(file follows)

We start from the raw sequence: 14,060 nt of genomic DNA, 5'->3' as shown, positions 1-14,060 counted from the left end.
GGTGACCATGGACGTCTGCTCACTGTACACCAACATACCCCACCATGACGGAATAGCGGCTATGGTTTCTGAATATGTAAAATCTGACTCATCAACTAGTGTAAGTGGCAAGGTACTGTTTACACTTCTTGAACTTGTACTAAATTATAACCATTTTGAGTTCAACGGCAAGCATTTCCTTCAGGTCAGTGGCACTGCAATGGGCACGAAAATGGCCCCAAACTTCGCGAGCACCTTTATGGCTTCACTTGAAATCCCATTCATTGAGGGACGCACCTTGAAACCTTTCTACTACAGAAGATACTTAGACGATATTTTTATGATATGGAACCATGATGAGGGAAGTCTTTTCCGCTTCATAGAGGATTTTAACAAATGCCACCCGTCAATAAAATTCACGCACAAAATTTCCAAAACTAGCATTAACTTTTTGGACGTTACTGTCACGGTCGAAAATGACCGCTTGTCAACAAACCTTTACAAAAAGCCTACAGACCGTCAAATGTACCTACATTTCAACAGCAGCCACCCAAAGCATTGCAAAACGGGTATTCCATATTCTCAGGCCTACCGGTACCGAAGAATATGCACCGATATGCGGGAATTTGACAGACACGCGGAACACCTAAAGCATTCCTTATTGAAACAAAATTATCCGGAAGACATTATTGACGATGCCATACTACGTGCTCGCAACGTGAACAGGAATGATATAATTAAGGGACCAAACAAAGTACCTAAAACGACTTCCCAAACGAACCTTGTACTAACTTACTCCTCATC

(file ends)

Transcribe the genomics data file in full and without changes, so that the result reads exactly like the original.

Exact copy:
We start from the raw sequence: 14,060 nt of genomic DNA, 5'->3' as shown, positions 1-14,060 counted from the left end.
GGTGACCATGGACGTCTGCTCACTGTACACCAACATACCCCACCATGACGGAATAGCGGCTATGGTTTCTGAATATGTAAAATCTGACTCATCAACTAGTGTAAGTGGCAAGGTACTGTTTACACTTCTTGAACTTGTACTAAATTATAACCATTTTGAGTTCAACGGCAAGCATTTCCTTCAGGTCAGTGGCACTGCAATGGGCACGAAAATGGCCCCAAACTTCGCGAGCACCTTTATGGCTTCACTTGAAATCCCATTCATTGAGGGACGCACCTTGAAACCTTTCTACTACAGAAGATACTTAGACGATATTTTTATGATATGGAACCATGATGAGGGAAGTCTTTTCCGCTTCATAGAGGATTTTAACAAATGCCACCCGTCAATAAAATTCACGCACAAAATTTCCAAAACTAGCATTAACTTTTTGGACGTTACTGTCACGGTCGAAAATGACCGCTTGTCAACAAACCTTTACAAAAAGCCTACAGACCGTCAAATGTACCTACATTTCAACAGCAGCCACCCAAAGCATTGCAAAACGGGTATTCCATATTCTCAGGCCTACCGGTACCGAAGAATATGCACCGATATGCGGGAATTTGACAGACACGCGGAACACCTAAAGCATTCCTTATTGAAACAAAATTATCCGGAAGACATTATTGACGATGCCATACTACGTGCTCGCAACGTGAACAGGAATGATATAATTAAGGGACCAAACAAAGTACCTAAAACGACTTCCCAAACGAACCTTGTACTAACTTACTCCTCATC